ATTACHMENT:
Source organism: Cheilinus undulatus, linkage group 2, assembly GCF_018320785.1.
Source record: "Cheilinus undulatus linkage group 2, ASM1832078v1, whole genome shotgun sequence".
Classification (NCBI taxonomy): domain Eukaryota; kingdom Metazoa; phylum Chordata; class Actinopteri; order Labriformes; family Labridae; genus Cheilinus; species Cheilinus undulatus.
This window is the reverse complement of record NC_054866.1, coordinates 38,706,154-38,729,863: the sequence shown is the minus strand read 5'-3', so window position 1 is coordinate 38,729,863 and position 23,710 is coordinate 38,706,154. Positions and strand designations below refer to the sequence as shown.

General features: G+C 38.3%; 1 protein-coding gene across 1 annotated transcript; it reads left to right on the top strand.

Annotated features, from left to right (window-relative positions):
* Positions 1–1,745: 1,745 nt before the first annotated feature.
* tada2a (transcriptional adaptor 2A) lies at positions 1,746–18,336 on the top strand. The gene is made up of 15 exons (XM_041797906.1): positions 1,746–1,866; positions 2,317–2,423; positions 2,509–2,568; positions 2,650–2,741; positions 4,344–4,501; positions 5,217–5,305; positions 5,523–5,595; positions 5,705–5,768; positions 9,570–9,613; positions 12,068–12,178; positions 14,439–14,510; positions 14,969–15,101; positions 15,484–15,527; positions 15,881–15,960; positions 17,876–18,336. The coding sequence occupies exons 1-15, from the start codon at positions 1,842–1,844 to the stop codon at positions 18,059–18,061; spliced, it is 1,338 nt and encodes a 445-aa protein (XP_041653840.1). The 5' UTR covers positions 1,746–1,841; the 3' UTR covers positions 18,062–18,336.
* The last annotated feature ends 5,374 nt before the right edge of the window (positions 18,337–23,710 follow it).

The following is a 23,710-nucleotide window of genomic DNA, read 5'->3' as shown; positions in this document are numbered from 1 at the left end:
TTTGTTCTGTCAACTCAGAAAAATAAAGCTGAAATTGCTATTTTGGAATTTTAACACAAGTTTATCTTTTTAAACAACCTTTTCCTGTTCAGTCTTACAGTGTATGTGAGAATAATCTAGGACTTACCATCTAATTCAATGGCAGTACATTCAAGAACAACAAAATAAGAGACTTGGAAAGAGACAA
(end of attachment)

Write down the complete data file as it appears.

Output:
Source organism: Cheilinus undulatus, linkage group 2, assembly GCF_018320785.1.
Source record: "Cheilinus undulatus linkage group 2, ASM1832078v1, whole genome shotgun sequence".
Classification (NCBI taxonomy): domain Eukaryota; kingdom Metazoa; phylum Chordata; class Actinopteri; order Labriformes; family Labridae; genus Cheilinus; species Cheilinus undulatus.
This window is the reverse complement of record NC_054866.1, coordinates 38,706,154-38,729,863: the sequence shown is the minus strand read 5'-3', so window position 1 is coordinate 38,729,863 and position 23,710 is coordinate 38,706,154. Positions and strand designations below refer to the sequence as shown.

General features: G+C 38.3%; 1 protein-coding gene across 1 annotated transcript; it reads left to right on the top strand.

Annotated features, from left to right (window-relative positions):
* Positions 1–1,745: 1,745 nt before the first annotated feature.
* tada2a (transcriptional adaptor 2A) lies at positions 1,746–18,336 on the top strand. The gene is made up of 15 exons (XM_041797906.1): positions 1,746–1,866; positions 2,317–2,423; positions 2,509–2,568; positions 2,650–2,741; positions 4,344–4,501; positions 5,217–5,305; positions 5,523–5,595; positions 5,705–5,768; positions 9,570–9,613; positions 12,068–12,178; positions 14,439–14,510; positions 14,969–15,101; positions 15,484–15,527; positions 15,881–15,960; positions 17,876–18,336. The coding sequence occupies exons 1-15, from the start codon at positions 1,842–1,844 to the stop codon at positions 18,059–18,061; spliced, it is 1,338 nt and encodes a 445-aa protein (XP_041653840.1). The 5' UTR covers positions 1,746–1,841; the 3' UTR covers positions 18,062–18,336.
* The last annotated feature ends 5,374 nt before the right edge of the window (positions 18,337–23,710 follow it).

The following is a 23,710-nucleotide window of genomic DNA, read 5'->3' as shown; positions in this document are numbered from 1 at the left end:
TTTGTTCTGTCAACTCAGAAAAATAAAGCTGAAATTGCTATTTTGGAATTTTAACACAAGTTTATCTTTTTAAACAACCTTTTCCTGTTCAGTCTTACAGTGTATGTGAGAATAATCTAGGACTTACCATCTAATTCAATGGCAGTACATTCAAGAACAACAAAATAAGAGACTTGGAAAGAGACAA